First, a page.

3 FHSU students competing at Miss Kansas Pageant

Miss Kansas 2017

By Diane Gasper-O'Brien
University Relations and Marketing
HAYS, Kan. -- College students are sometimes quite creative, coming up with interesting activities to fill their summer months -- whether for pleasure or work.

Three Fort Hays State University students are experiencing some of both this week at the 2017 Miss Kansas Pageant in Pratt.

Jetta Smith, Dakota Derstein and Katelyn Unruh will conclude their two-day preliminary competition today in an attempt to make the finalist list. The top 10 contestants from the preliminaries will compete for numerous scholarships Saturday night in Dennis Lesh Sports Arena.

While their sashes will represent a preliminary pageant which they won to advance to the Miss Kansas Pageant, Smith, Derstein and Unruh said they are honored for the opportunity to also represent Fort Hays State in competing for the ultimate prize -- the Miss Kansas crown.

It is the third consecutive year that FHSU has had at least one student competing for Miss Kansas. Derstein participated two years ago, and last year, two Fort Hays State students participated.

This year's trio makes FHSU's list of participants second only to Kansas State University and Wichita State University, which each have four students in the pageant.

"I think that is so awesome that we have three from Fort Hays State," Derstein said. "I think that gives one of us a shot at getting in the finals."

Smith, like Derstein, already has the experience of competing in a state scholarship pageant. Smith, now 21, was crowned Miss Black Oklahoma Teen as a 17-year-old.

But this will be Unruh's first time competing at the state level after being crowned Miss Cowboy Capital in January. In fact, the Miss Kansas event will be just Unruh's second pageant, period.

"There was a lot of really good competition in Dodge, so I was pleased to get one of the crowns," said Unruh, a 22-year-old elementary education major from Copeland.

Unruh is no stranger to participating in front of crowds, however; she cheered and danced at Montezuma-South Gray High School. She said she became interested in competing for a pageant title after watching other young women in the area participate.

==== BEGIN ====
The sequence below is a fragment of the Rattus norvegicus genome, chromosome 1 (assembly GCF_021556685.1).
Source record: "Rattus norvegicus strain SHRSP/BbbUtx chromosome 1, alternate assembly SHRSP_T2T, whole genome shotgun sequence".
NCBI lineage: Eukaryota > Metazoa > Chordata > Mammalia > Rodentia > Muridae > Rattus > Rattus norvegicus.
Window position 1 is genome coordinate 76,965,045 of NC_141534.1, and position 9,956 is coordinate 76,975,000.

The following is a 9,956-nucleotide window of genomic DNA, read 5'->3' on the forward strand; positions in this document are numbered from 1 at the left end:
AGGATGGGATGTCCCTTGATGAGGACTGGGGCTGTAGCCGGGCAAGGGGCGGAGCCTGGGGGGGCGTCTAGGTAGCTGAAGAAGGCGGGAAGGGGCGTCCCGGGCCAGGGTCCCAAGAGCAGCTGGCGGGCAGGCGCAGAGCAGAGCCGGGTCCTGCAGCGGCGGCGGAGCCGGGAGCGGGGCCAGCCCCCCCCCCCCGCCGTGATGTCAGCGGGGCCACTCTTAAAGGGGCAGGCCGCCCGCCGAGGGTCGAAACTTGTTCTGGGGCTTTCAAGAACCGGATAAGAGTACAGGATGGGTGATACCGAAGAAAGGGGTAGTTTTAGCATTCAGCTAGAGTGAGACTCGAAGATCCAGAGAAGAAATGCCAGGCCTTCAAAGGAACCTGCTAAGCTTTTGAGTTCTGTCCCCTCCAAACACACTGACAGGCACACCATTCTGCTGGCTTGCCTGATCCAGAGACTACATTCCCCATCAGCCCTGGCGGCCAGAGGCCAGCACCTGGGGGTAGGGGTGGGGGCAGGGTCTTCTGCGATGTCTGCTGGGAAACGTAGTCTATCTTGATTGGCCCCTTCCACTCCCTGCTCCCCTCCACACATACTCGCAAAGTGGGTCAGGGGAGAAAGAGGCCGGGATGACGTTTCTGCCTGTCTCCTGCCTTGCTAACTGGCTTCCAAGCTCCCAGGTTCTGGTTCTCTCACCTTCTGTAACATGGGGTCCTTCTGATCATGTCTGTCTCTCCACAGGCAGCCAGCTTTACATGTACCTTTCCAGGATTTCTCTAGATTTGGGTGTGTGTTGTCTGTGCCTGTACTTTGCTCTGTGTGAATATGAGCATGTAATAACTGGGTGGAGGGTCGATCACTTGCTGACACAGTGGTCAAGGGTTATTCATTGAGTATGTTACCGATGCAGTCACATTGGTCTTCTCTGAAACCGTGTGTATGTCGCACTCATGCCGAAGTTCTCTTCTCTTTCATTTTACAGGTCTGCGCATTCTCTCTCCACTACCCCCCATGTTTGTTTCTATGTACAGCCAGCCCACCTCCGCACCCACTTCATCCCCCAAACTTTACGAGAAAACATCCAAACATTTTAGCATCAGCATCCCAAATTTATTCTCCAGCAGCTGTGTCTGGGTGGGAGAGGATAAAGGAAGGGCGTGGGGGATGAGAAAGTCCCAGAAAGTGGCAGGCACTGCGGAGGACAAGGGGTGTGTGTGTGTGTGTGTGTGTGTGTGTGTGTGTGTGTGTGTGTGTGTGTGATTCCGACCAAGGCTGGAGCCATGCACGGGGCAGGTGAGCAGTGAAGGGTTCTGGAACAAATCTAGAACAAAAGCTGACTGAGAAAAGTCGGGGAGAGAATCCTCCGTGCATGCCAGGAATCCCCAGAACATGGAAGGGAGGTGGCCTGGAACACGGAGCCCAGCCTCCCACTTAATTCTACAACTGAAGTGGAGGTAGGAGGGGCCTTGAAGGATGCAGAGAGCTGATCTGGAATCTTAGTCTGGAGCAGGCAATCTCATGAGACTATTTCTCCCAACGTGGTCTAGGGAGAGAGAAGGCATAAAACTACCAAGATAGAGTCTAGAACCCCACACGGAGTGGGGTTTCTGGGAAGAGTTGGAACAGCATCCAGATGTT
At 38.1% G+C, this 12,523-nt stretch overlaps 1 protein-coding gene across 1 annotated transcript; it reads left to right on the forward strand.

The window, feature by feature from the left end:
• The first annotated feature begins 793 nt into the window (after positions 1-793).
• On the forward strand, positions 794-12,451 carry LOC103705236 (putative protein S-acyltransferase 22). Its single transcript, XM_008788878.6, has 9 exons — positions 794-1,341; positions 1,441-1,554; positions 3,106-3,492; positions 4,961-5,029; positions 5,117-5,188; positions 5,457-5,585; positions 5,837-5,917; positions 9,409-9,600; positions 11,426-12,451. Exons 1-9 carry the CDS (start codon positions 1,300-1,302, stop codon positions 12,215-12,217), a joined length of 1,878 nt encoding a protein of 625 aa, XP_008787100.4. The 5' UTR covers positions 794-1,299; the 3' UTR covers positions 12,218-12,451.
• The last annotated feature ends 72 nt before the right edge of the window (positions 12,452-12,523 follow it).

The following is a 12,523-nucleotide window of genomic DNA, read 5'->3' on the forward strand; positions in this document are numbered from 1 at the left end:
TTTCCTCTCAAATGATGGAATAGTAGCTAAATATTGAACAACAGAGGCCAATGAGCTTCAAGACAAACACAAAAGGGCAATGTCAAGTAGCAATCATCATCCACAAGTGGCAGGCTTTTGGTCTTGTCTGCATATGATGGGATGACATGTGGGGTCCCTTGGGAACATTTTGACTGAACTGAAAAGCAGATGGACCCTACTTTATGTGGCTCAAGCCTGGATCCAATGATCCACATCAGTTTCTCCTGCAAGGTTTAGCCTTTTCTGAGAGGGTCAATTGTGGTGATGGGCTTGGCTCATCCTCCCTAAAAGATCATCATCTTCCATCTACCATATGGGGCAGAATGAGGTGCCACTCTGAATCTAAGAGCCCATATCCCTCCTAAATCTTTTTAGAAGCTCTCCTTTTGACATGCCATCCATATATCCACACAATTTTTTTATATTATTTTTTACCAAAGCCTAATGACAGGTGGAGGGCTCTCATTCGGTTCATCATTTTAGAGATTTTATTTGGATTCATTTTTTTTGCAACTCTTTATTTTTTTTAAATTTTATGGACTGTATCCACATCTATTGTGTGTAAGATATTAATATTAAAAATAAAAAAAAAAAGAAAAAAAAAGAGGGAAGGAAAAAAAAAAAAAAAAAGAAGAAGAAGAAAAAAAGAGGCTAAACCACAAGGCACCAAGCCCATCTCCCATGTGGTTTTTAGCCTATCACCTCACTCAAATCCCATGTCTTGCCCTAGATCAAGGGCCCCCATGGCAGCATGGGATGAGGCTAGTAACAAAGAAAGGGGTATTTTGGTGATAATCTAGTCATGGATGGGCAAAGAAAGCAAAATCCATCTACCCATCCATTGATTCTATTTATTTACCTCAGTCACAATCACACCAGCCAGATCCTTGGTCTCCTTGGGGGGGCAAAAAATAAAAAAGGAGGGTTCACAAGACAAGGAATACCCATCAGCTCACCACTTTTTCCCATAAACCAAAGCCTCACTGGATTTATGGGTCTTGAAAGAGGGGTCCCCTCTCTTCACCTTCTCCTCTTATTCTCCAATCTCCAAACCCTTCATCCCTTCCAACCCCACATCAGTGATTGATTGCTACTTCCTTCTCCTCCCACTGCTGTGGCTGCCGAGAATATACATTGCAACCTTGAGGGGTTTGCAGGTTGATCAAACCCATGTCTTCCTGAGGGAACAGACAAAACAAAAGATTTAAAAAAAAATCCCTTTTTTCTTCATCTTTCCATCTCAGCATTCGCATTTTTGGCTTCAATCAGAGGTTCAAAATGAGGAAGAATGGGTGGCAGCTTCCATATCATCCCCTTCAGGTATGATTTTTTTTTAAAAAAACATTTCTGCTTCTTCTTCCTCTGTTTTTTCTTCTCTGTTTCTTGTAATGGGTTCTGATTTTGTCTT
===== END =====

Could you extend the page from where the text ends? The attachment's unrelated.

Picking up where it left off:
Her platform is "Beautiful YOU: Motivating & Encouraging Women to Be Who They Were Created to Be."

"That's something I'm passionate about, helping other people find what they're passionate about," she said. "Life is meant to be exciting."

Derstein, a 21-year-old wildlife biology and zoology major from Dodge City, hopes this trip to Miss Kansas is even more exciting than two years ago when she participated as a 19-year-old.

Derstein, who also is a member of the Tiger Deb Dance Team at FHSU, did not participate in pageants last year.

"It is quite the process," she said, "so I decided to take a year off to better myself and grow in maturity."

Even though she did not make the finals two years ago, Derstein considered it a rewarding experience.

"I got a lot of personal growth out of it," she said. "You meet so many wonderful people, and I gained a lot of insight and perspective."

As Miss Cottonwood, Derstein has chosen as her platform "MADD (Mothers Against Drunk Drivers): No More Victims."

"I've had family and friends who have been deceased or very harshly injured in drunk driving accidents," she said. "I think about that every day. So I think teaching people my age and younger how to be responsible for your actions will benefit the state of Kansas."

Smith said the Miss pageant competition is a little different than the Teen level, but she still hopes her experience gained in Teen pageants will benefit her this week.

After earning her state title in Oklahoma in 2013 as a high school student in Oklahoma City, Smith went on to claim third runner-up honors at Miss Black USA Talented Teen in Washington, D.C.

She played basketball at Colby Community College for two years, then transferred to Fort Hays State on academic scholarships while pursuing degrees in journalism and political science.

Smith was crowned Miss Boot Hill in January to advance to the Miss Kansas Pageant .

"It's nice to come into it with a little bit of pageant knowledge," Smith said. "It's good to know how it all works, having a basic understanding of pageants in general."

Smith's platform "No Means No" is personal as she was physically assaulted by a parent at a basketball game the summer before her senior year in high school.

"I got to college and started researching safety of schools," she said. "The more I researched, the more I realized how big of a problem it is for women to be sexually assaulted while they are in college … a very worthwhile subject."

More about the Miss Kansas Pageant and this year's contestants can be found online at misskansas.org.

Cutline: Pictured from left to right are: Dakota Derstein, Jetta Smith and Katelyn Unruh.

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